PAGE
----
New York State Funeral Directors Association

We didn’t have a huge display for my mother-in-law’s funeral four months ago, but there were some really pretty flowers and equally beautiful plants. Most were brought or sent by very thoughtful people.

At the time, I couldn’t have cared less about the flowers and plants. It was a time I just wanted to end as soon as possible.

I figured those plants were disposable decorations. Now I realize they’re a form of grief therapy.

The flowers all wilted – fortunately that was after I was able to get pictures of them.

But the plants people sent to the funeral really gave me something I could direct my attention towards, beyond all the regrets that come to mind when I think of my mother-in-law Bobbie, who deserved more time.

She deserved more everything. I could’ve taken her out to dinner. I could’ve called her once in a while instead of relying on my wife to take care of her. I could’ve done a lot of things.

These are all meaningless thoughts now, because I can’t reverse time.

But the plants, they’re a different thing altogether.

They’ve given me something positive to focus on, despite the calamities that have ensued since I decided to take care of them.

They are, well most of them anyways, living things I can care for while struggling with thoughts about how things should’ve been different.

It was a bit late, maybe a week or so after the funeral, when I realized those fancy decorative baskets were filled with houseplants you can care for.

One basket had like 10 plants in it, a smaller one had six, I think.

Why I thought they were disposable, I don’t know. There were no tags, descriptions or any other writing on them.

When I realized they were houseplants that could be kept alive, I went and bought some pots.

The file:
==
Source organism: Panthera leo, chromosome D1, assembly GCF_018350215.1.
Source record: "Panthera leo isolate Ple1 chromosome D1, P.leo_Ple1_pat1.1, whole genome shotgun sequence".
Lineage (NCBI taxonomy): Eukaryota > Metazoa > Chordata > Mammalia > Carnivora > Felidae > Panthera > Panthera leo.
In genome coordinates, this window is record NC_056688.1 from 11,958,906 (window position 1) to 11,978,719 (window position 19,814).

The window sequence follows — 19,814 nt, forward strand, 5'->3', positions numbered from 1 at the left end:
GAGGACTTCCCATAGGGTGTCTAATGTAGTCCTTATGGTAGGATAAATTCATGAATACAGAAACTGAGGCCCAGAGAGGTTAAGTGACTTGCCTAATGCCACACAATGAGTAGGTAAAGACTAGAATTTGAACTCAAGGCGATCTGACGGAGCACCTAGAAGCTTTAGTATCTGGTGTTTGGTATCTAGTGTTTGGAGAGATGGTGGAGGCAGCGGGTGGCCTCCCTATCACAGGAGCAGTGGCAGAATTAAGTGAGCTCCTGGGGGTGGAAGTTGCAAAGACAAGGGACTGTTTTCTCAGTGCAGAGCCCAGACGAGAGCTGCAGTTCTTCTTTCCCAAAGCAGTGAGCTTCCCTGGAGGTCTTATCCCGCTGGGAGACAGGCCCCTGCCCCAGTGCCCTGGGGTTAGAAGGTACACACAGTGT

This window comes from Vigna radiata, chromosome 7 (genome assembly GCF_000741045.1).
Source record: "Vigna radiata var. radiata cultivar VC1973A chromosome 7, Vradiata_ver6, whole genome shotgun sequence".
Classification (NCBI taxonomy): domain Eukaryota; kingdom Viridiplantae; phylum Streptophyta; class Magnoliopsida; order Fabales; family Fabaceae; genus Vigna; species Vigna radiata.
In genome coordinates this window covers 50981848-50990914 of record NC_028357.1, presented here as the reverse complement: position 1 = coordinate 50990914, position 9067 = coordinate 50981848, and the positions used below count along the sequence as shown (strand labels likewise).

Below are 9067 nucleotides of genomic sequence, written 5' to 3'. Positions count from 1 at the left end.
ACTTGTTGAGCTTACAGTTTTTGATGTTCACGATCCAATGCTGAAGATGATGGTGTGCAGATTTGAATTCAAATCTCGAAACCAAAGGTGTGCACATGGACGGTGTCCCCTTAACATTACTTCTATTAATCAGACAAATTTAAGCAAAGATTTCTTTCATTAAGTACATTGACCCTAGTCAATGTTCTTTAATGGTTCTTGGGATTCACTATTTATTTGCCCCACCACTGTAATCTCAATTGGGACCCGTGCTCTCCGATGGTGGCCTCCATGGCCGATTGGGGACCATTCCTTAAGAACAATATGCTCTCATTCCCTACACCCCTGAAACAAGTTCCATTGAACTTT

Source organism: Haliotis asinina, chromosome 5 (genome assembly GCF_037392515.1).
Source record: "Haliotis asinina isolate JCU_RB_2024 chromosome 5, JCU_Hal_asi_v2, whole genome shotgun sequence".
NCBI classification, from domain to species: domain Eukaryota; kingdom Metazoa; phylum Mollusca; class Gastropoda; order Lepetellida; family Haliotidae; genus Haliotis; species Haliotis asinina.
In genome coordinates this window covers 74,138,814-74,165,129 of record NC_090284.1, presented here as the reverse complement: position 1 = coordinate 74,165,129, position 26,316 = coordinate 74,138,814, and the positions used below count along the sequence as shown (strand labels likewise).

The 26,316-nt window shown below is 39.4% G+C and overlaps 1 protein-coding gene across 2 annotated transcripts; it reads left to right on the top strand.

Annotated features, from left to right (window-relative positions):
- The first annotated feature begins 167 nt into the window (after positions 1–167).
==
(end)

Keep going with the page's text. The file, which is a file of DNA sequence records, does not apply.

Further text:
I gently pulled all the plants out of the baskets and planted them into some potting soil I had in the garage.

That was the first of a long string of lessons I started learning about keeping houseplants – a hobby I always wanted to get into but never did.

The potting soil was old and void of nutrients. I had to replace it all. Some of the plants were yearning to grow, so I had to replace their pots with bigger ones.

And then there’s my cat Willie. He loves plants. Loves to eat them, that is.

Now I’ve got shelves at least five-feet high off the floor all over the house.

There’s a shelf in the bedroom – that’s empty now due to insufficient light.

I’ve got one that looks like a bird cage hanging on the wall in the den – it’s got a door in the front so the cat can’t get in it.

The plants that like that type of light outgrew that cage so it sits empty, like the one in the bedroom.

There’s three new shelves in the bathroom – seemingly the best spot for these quiet, green symbols of life that bring up thoughts of that terrible November I’ll never forget.

There’s shelves in the other room that I haven’t even hung. I still trip over them on my way to get something out of the printer. I may have gone too far with my shelving purchases.

These are just a few of several lessons.

Apparently you don’t have to water plants every other day. I went from that to not watering them for almost two weeks.

I’m somewhere in the middle now, and I think the ones that survived are starting to do OK.

Some of the plants refused to cooperate and just withered and died.

Some nearly died before I learned you don’t put houseplants close to the heating system’s baseboard radiators.

Others died the day after I decided to put them in the window so they could get some nice, bright, direct sunlight.

But the other ones are growing and I’m learning what they want.

There were other plants too, like the peace lily my wife’s employers sent to the funeral. It’s the biggest peace lily I’ve ever seen. It sits across from my desk at work, like a reminder of sorts.

And there’s the plants my mother-in-law had at her apartment that we brought home to care for. They’re all doing well, thankfully. I think if they died it would be a major, major disappointment.

I tell myself that if Bobbie’s plants are doing well, and the ones I’m caring for in her honor are doing well, then she is too.

Sometimes I tell myself she’s “up there” watching over the plants and that she considers the care that I give to them to be a care I’m directing at her.

Other times – when the plants wilt and give up – I tell myself that’s not the case.

I hope to keep all these plants alive and healthy, like my memories of Bobbie.

If I could complain about anything, it’s that nobody told me those plants in the baskets at the funeral were plants you could take out, put in pots and keep alive.

They’d be a lot more healthy if I knew that earlier.

But then again, I wouldn’t have cared at that time anyways. I just wanted those ugly days to end.


EdsPhotoEdward Munger Jr.
Communications & Social Media Specialist
NYS Funeral Directors Association